In May 1895, at the height of his literary career, the Irish poet and playwright Oscar Wilde was arrested and charged with ‘acts of gross indecency with other male persons’. Convicted at the Old Bailey, he became a bankrupt outcast overnight, and was sentenced to two years’ imprisonment with hard labor. Before he was released from Reading prison, Wilde wrote a long letter to his former lover, Lord Alfred Douglas, which was later published as De Profundis. In it, Wilde expressed his feelings about his own situation. He also expressed his changing feelings for Douglas, whose father, the Marquis of Queensberry, had spearheaded the Establishment’s attack on Wilde.
Penguin Classics has republished the letter along with Wilde’s prison writings and his classic protest against the inhumanity of the death penalty, The Ballad of Reading Gaol. Wilde firmly believed that the laws under which he had been convicted were ‘wrong and unjust laws’. De Profundis is an expression of his effort to transcend his physical degradation and to maintain his integrity as a human being, even as he struggled to deal with Douglas’s indifference. Wilde’s refusal to reject his own lived experience shows the resilience of his spirit under the worst conditions imaginable:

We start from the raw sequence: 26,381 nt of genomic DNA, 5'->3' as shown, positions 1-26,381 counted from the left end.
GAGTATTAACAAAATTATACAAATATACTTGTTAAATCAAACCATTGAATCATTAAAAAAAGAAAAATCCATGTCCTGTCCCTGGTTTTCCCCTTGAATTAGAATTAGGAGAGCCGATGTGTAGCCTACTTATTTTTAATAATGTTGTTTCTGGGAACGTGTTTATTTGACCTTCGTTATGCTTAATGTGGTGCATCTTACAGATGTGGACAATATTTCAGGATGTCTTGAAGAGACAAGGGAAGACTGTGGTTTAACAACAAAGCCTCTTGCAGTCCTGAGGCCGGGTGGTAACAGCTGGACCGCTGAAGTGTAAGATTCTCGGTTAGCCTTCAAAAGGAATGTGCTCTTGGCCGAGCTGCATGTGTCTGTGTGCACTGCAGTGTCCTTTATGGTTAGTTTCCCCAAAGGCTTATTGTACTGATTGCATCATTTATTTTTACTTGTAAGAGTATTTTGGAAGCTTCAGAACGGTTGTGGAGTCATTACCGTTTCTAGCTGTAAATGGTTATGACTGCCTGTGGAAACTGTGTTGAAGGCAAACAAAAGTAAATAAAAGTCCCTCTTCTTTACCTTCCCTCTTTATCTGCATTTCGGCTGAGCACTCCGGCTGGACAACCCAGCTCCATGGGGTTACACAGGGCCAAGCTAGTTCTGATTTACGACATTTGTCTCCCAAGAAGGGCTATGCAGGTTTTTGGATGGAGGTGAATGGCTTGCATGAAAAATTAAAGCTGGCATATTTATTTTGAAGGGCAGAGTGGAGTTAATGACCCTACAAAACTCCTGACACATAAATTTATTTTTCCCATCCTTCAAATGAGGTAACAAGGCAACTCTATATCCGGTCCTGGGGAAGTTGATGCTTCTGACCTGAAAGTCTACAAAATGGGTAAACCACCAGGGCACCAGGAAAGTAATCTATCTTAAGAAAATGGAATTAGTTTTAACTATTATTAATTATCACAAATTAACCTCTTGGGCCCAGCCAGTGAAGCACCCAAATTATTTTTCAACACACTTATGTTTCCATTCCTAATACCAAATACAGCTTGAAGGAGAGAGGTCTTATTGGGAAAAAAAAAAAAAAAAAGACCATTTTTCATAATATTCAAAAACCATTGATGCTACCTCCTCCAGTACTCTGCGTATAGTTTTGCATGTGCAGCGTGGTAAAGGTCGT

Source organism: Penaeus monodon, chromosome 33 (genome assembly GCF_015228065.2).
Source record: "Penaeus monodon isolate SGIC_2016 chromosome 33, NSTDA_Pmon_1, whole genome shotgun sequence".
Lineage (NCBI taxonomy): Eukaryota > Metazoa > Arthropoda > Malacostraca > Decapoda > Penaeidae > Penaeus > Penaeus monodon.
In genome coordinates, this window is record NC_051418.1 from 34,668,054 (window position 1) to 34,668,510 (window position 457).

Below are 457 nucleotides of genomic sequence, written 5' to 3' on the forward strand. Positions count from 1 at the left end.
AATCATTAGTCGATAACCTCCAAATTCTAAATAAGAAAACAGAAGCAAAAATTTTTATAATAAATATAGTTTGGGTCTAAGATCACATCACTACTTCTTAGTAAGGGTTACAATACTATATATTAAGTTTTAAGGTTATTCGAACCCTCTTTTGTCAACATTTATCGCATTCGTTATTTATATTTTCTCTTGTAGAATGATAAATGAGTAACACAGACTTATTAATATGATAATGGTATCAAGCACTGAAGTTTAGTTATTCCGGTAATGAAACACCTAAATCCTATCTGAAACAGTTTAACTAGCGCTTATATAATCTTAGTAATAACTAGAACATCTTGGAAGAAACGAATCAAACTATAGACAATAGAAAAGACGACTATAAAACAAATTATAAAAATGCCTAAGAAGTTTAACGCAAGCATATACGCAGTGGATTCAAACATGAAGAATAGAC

When first I was put into prison some people advised me to try and forget who I was. It was ruinous advice. It is only by realizing what I am that I have found comfort of any kind. Now I am advised by others to try on my release to forget that I have ever been in a prison at all. I know that would be equally fatal. It would mean that I would be always haunted by an intolerable sense of disgrace, and that those things that are meant as much for me as for anyone else – the beauty of the sun and the moon, the pageant of the seasons, the music of daybreak and the silence of great nights, the rain falling through the leaves, or the dew creeping over the grass and making it silver – would all be tainted for me, and lose their healing power and their power of communicating joy. To reject one’s own experiences is to put a lie into the lips of one’s own life. It is no less than a denial of the Soul. For just as the body absorbs things of all kinds, things common and unclean no less than those that the priest or a vision has cleansed, and converts them into swiftness or strength, into the play of beautiful muscles and the molding of fair flesh, into the curves and colors of the hair, the lips, the eye: so the Soul, in turn, has its nutritive functions also, and can transform into noble moods of thought, and passions of high import, what in itself is base, cruel, and degrading: nay more, may find in these its most august modes of assertion, and can often reveal itself most perfectly through what was intended to desecrate or destroy.
– Catherine Vigier, Zeteo contributing Writer
Oscar Wilde, De Profundis and Other Prison Writings. Edited with an introduction by Colm Tóibín. London, Penguin Classics, 2013.
Photo: Oscar Wilde in 1882. Source: Wikimedia Commons/Public Domain